PNG (Portable Networks Graphics) format was created as a free, open-source alternative to GIF. The PNG file format supports RGB colour and transparency. PNG is best suited to store images with large, uniformly coloured areas but it is appropriate even for complex images like photographs – where JPEG is the traditional choice – thanks to its lossless compression. PNG is particularly useful for presentation slides thanks to the possibility of having a transparent background in the image that helps fit it seamlessly into a design. PNG works very well in web browsers and on screen but is rarely suitable for printing.
Commonly used file formats capable of storing raster and vector graphics are SVG, EPS and PDF.
SVG (Scalable Vector Graphics) is an open source standard for an all-purpose vector graphics format. The SVG format is a flexible, script oriented format so it can be used in interactive web pages. Be aware that when running in a browser it is prone to hacking attacks. As it is mostly used online, it is RGB based. SVG file format is supported by Inkscape.
EPS (Encapsulated PostScript) file is a PostScript document that is intended to be used as an image format. An EPS file contains a complete description of text, layout and graphics and includes its low-resolution preview, allowing some programs to display the image on the screen. It can be easily placed within another PostScript document and it is fully supported by the LaTeX typesetting environment. As it supports CMYK, it is widely used in printing and is often a preferred format for publication submission. It is however slowly replaced by the more complex and more powerful PDF format. It can handle RGB colour model too.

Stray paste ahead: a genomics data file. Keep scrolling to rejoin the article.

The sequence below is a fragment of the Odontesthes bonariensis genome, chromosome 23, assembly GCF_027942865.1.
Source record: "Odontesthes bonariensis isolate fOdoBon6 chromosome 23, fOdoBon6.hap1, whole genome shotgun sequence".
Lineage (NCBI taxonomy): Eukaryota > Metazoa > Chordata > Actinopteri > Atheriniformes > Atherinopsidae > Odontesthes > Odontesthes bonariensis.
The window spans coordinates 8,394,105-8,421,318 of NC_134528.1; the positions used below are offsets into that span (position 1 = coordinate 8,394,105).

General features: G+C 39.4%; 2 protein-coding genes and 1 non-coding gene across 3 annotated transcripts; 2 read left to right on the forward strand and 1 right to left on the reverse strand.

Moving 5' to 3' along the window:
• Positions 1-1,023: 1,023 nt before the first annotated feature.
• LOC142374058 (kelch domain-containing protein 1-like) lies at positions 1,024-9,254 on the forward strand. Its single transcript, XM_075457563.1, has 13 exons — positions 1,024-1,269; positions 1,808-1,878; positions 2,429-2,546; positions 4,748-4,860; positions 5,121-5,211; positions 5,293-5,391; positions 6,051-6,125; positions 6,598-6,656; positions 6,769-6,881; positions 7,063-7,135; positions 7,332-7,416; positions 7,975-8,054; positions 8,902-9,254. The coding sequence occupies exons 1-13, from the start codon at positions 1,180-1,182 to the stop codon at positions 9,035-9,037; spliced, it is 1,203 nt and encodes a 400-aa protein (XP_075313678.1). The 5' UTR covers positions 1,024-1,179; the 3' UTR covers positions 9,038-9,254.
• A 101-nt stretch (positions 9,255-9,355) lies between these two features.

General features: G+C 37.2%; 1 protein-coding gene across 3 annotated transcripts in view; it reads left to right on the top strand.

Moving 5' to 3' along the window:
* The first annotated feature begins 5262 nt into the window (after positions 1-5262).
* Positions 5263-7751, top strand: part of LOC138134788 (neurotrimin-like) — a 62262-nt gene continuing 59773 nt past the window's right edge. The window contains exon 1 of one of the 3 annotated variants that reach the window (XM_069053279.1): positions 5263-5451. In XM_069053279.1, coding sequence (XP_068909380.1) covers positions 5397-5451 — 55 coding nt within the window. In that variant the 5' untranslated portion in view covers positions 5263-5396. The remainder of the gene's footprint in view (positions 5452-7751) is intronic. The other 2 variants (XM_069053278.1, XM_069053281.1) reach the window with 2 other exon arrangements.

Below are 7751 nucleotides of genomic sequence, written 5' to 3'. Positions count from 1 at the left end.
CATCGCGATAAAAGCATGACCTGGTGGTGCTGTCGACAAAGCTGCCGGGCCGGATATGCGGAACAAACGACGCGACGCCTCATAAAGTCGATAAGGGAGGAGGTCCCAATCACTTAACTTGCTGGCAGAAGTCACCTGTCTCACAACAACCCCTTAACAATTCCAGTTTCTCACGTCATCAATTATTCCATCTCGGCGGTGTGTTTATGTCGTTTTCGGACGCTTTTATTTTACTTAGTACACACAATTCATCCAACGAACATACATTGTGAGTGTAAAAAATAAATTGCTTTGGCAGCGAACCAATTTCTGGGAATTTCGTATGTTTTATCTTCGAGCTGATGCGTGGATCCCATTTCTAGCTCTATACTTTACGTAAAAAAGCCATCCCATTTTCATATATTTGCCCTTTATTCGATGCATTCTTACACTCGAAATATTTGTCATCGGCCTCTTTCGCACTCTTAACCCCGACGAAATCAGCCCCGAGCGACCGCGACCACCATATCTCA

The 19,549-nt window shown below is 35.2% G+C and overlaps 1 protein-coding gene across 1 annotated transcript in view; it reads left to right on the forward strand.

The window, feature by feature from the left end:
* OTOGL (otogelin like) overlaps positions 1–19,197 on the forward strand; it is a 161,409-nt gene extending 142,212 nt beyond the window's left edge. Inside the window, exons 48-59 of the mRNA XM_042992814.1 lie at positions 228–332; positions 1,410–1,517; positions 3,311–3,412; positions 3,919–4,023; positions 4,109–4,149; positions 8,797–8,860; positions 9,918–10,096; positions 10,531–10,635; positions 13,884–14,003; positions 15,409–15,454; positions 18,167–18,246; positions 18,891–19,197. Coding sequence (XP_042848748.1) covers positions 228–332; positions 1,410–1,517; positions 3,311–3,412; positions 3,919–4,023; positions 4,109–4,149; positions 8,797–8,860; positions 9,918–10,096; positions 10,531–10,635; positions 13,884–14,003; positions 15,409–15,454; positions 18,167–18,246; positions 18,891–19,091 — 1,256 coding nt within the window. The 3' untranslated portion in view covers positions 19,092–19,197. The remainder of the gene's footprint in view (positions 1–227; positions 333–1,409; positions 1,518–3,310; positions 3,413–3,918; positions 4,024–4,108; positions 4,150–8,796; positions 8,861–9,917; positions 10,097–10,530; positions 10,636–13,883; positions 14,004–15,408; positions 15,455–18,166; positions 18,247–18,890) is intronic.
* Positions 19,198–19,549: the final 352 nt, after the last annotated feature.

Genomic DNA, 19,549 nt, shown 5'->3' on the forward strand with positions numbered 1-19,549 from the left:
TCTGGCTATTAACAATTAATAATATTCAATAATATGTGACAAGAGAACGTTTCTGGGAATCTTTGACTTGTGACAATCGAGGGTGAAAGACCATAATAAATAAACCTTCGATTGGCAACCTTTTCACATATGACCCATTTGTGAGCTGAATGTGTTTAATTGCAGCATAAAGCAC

PDF (Portable Document Format) is similar to EPS in that it also encapsulates a complete description of the text, fonts, graphics, and other information needed to display a document. Its purpose is to provide a platform- and hardware-independent rendering of documents. A pdf file contains typically a PostScript component generating the layout and graphics, a font embedding system and a structured storage system to tie these elements together. Supporting both RGB and CMYK colour models, PDF 1.4 was extended to allow for transparency as well. However, the latter might sometimes be ignored or rendered incorrectly if it is not compatible with a viewer. For example, including a PDF file with graphics in a PowerPoint presentation can result in such an incorrect rendering. Therefore, for graphics inclusion in presentation, it is safer to opt for image formats like PNG or JPG. PDF format is ideal for printing purposes.
- raster graphics are stored in image formats like JPG, PNG and TIFF and file formats like EPS and PDF;
- vector graphics are stored among others in SVG, EPS and PDF file formats;
- for printing purposes, use PDF, EPS or high resolution TIFF, with CMYK colour mode by default;
- for online or screen use, go for JPG, PNG or GIF image formats.
Sources and further reading:
Metadata matters: access to image data in the real world . The article describes in more detail special formats for life science images and in particular microcopy images.
Wikipedia pages on image and file formats.